Oil sector not yet ready to apply cabotage rule

Amahl S. Azwar, The Jakarta Post, Jakarta | Business | Thu, May 23 2013, 12:43 PM

Indonesia, a former member of the Organization of the Petroleum Exporting Countries (OPEC), may experience a further decline in its crude oil production as the exemption for oil and gas vessels from the cabotage rule is set to expire in 2015, a top official has said.

Interim upstream watchdog SKKMigas Rudi Rubiandini said on Wednesday that industry was still lacking the capability of producing several types of vessels in the oil and gas industry, including seismic vessels, drilling ships and cable-pipe laying ships mainly used for exploration.

The cabotage rule, as specified in the 2008 Shipping Law, requires that all vessels operating in Indonesian waters should be owned by local companies.

In 2011, however, the Transportation Ministry exempted oil and gas vessels from the rule until 2015.

The cabotage law was introduced to enable the local shipping companies to take advantage of the growing shipping business.

“Currently, there are only three drilling ships using national flag vessels. In reality, however, at least 64 drilling vessels would be needed until 2015 to meet the exploration activities required to boost natural resources,” Rudi said in a statement.

Rudi, also a former deputy energy and mineral resources minister, said that oil and gas contractors would need to work hard to meet each of their output targets by the end of this year amid the maturation of the ageing field.

The implementation of the cabotage rule, he said, would be counterproductive to the expectations as well as endangering the government’s need to increase upstream exploration activities in a bid to boost future oil and gas production.

In the proposed revision of the 2013 state budget, the government has requested to lower oil production target by the end of this year to 840,000 barrels per day (bpd) or down 6.7 percent from the original target.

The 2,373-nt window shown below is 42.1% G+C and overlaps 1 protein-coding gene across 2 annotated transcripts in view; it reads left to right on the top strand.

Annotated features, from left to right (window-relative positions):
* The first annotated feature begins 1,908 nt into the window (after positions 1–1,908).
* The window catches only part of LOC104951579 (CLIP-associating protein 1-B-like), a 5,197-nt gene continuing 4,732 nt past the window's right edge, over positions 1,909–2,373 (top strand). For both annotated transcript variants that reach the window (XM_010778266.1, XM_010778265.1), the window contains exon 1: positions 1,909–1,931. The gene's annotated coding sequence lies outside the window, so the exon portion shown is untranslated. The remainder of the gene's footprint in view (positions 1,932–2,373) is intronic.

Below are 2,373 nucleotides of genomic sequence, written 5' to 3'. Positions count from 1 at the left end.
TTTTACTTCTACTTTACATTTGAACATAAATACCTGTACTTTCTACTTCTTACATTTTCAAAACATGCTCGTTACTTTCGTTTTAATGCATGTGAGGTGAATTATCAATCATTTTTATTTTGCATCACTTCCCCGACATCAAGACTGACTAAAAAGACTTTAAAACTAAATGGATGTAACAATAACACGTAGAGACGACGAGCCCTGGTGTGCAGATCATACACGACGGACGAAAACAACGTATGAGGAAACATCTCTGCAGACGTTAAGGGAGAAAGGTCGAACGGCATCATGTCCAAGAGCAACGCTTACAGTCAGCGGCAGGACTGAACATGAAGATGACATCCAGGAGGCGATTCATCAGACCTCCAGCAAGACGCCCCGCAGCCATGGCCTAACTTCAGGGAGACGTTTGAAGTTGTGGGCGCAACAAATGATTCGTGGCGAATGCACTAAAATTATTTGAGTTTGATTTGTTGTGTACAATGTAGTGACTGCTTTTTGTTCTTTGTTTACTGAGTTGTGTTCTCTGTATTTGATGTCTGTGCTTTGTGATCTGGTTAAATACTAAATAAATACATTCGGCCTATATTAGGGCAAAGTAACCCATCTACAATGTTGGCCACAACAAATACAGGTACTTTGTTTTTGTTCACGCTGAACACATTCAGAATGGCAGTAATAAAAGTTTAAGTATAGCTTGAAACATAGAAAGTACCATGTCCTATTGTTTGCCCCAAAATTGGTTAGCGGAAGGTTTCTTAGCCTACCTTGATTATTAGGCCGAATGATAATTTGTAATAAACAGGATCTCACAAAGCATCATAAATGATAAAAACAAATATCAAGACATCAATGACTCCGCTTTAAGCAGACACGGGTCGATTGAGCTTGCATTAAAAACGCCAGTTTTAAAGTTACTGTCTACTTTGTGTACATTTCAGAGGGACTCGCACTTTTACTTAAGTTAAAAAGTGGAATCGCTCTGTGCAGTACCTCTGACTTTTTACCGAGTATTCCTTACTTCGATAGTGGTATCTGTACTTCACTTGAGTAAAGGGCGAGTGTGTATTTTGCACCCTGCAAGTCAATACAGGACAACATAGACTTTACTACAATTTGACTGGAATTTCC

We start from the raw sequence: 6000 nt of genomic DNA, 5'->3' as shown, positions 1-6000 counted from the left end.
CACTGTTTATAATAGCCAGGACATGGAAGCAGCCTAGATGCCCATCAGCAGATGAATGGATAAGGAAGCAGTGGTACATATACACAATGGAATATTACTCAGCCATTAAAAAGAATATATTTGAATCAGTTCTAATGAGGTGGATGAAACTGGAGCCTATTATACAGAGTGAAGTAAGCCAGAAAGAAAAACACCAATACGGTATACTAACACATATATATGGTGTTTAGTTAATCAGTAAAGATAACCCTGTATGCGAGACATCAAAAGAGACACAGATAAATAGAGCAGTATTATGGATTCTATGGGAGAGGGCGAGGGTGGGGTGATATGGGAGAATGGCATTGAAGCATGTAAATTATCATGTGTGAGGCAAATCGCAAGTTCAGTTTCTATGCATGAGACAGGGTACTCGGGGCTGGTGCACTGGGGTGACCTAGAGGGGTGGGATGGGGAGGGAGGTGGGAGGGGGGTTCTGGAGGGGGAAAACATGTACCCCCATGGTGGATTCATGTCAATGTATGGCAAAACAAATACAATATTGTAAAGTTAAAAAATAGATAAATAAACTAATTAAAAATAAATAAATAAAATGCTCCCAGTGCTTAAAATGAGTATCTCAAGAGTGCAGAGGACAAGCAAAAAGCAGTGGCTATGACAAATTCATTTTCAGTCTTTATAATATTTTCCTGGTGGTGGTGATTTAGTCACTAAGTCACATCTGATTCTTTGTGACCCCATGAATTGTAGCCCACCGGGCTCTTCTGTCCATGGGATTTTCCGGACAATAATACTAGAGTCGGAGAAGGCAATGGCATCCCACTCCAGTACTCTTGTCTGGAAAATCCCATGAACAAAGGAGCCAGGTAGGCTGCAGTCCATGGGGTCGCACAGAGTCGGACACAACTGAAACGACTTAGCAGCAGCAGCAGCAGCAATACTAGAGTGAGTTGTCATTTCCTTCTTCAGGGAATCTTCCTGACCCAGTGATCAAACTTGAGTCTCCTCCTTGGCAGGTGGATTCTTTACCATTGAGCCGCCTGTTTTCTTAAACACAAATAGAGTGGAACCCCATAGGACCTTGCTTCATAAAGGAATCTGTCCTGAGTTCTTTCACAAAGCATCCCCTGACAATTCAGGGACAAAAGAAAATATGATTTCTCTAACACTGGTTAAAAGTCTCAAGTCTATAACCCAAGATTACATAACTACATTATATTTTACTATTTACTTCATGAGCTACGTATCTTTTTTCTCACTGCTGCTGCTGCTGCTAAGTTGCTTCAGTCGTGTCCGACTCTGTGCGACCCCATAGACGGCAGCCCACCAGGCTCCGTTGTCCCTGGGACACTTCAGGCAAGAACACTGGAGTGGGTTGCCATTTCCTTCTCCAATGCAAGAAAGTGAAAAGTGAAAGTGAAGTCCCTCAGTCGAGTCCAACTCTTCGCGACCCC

Natural gas production target also has been requested to be lowered to 1.24 million barrels of oil equivalent per day (boepd) or down 8.8 percent from the original target.

“We [SKKMigas] fully support the implementation of the 2008 Shipping Law as the means to increase the capacity of the national shipping industry. We must note, however, the real situation in the field,” said Rudi.

The top official, however, did not go into details on how much the rule could cut the country’s production.

In 2011, before the Transportation Ministry exempted oil and gas vessels from the obligation to use the national flag within the country’s maritime territories, the Energy and Mineral Resources Ministry predicted the rule would cut the oil production by 156,000 bpd.

In the first three months of this year, Indonesia, which once reached a peak output of 1.6 million bpd in 1995, saw its average oil production at 830,900 bpd.

President Susilo Bambang Yudhoyono’s administration, however, remained optimistic to reach its ambitious oil target of 1 million bpd next year by relying on the American giant ExxonMobil Indonesia-operated Cepu Block in East Java, which is expected to contribute 165,000 bpd of crude oil to the national output.

Currently, out of 672 vessels supporting the operations sector in the upstream oil and gas industry, only 20 vessels or 3 percent carry foreign flags, which mean 97 percent of the maritime vessels across the archipelago use the Indonesian flag.



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